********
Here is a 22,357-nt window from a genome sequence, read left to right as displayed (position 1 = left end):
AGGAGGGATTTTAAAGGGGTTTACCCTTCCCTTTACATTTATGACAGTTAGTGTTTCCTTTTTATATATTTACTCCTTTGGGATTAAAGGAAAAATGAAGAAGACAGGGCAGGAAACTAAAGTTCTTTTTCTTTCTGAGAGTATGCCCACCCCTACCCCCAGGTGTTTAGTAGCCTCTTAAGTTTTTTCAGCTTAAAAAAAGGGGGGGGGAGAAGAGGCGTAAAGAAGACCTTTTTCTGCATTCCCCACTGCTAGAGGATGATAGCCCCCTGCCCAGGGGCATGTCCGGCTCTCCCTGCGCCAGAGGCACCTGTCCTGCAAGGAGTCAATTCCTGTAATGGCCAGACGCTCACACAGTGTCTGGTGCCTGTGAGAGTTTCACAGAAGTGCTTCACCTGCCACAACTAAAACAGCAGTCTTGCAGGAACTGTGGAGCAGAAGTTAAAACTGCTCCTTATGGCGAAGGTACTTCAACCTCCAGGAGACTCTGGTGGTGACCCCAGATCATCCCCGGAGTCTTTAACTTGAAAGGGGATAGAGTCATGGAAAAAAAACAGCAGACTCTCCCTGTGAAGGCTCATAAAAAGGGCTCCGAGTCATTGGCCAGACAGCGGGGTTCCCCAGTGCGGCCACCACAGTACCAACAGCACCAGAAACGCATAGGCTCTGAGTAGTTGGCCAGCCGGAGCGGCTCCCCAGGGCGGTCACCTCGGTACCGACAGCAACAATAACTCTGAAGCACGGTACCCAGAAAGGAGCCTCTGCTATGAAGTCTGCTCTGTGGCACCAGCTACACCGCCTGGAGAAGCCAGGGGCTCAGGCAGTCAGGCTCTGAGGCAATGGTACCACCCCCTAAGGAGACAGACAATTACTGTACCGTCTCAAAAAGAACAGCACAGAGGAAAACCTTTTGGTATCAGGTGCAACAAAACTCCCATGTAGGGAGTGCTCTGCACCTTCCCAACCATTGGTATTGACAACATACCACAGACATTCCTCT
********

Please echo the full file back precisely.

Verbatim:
Here is a 22,357-nt window from a genome sequence, read left to right as displayed (position 1 = left end):
AGGAGGGATTTTAAAGGGGTTTACCCTTCCCTTTACATTTATGACAGTTAGTGTTTCCTTTTTATATATTTACTCCTTTGGGATTAAAGGAAAAATGAAGAAGACAGGGCAGGAAACTAAAGTTCTTTTTCTTTCTGAGAGTATGCCCACCCCTACCCCCAGGTGTTTAGTAGCCTCTTAAGTTTTTTCAGCTTAAAAAAAGGGGGGGGGAGAAGAGGCGTAAAGAAGACCTTTTTCTGCATTCCCCACTGCTAGAGGATGATAGCCCCCTGCCCAGGGGCATGTCCGGCTCTCCCTGCGCCAGAGGCACCTGTCCTGCAAGGAGTCAATTCCTGTAATGGCCAGACGCTCACACAGTGTCTGGTGCCTGTGAGAGTTTCACAGAAGTGCTTCACCTGCCACAACTAAAACAGCAGTCTTGCAGGAACTGTGGAGCAGAAGTTAAAACTGCTCCTTATGGCGAAGGTACTTCAACCTCCAGGAGACTCTGGTGGTGACCCCAGATCATCCCCGGAGTCTTTAACTTGAAAGGGGATAGAGTCATGGAAAAAAAACAGCAGACTCTCCCTGTGAAGGCTCATAAAAAGGGCTCCGAGTCATTGGCCAGACAGCGGGGTTCCCCAGTGCGGCCACCACAGTACCAACAGCACCAGAAACGCATAGGCTCTGAGTAGTTGGCCAGCCGGAGCGGCTCCCCAGGGCGGTCACCTCGGTACCGACAGCAACAATAACTCTGAAGCACGGTACCCAGAAAGGAGCCTCTGCTATGAAGTCTGCTCTGTGGCACCAGCTACACCGCCTGGAGAAGCCAGGGGCTCAGGCAGTCAGGCTCTGAGGCAATGGTACCACCCCCTAAGGAGACAGACAATTACTGTACCGTCTCAAAAAGAACAGCACAGAGGAAAACCTTTTGGTATCAGGTGCAACAAAACTCCCATGTAGGGAGTGCTCTGCACCTTCCCAACCATTGGTATTGACAACATACCACAGACATTCCTCT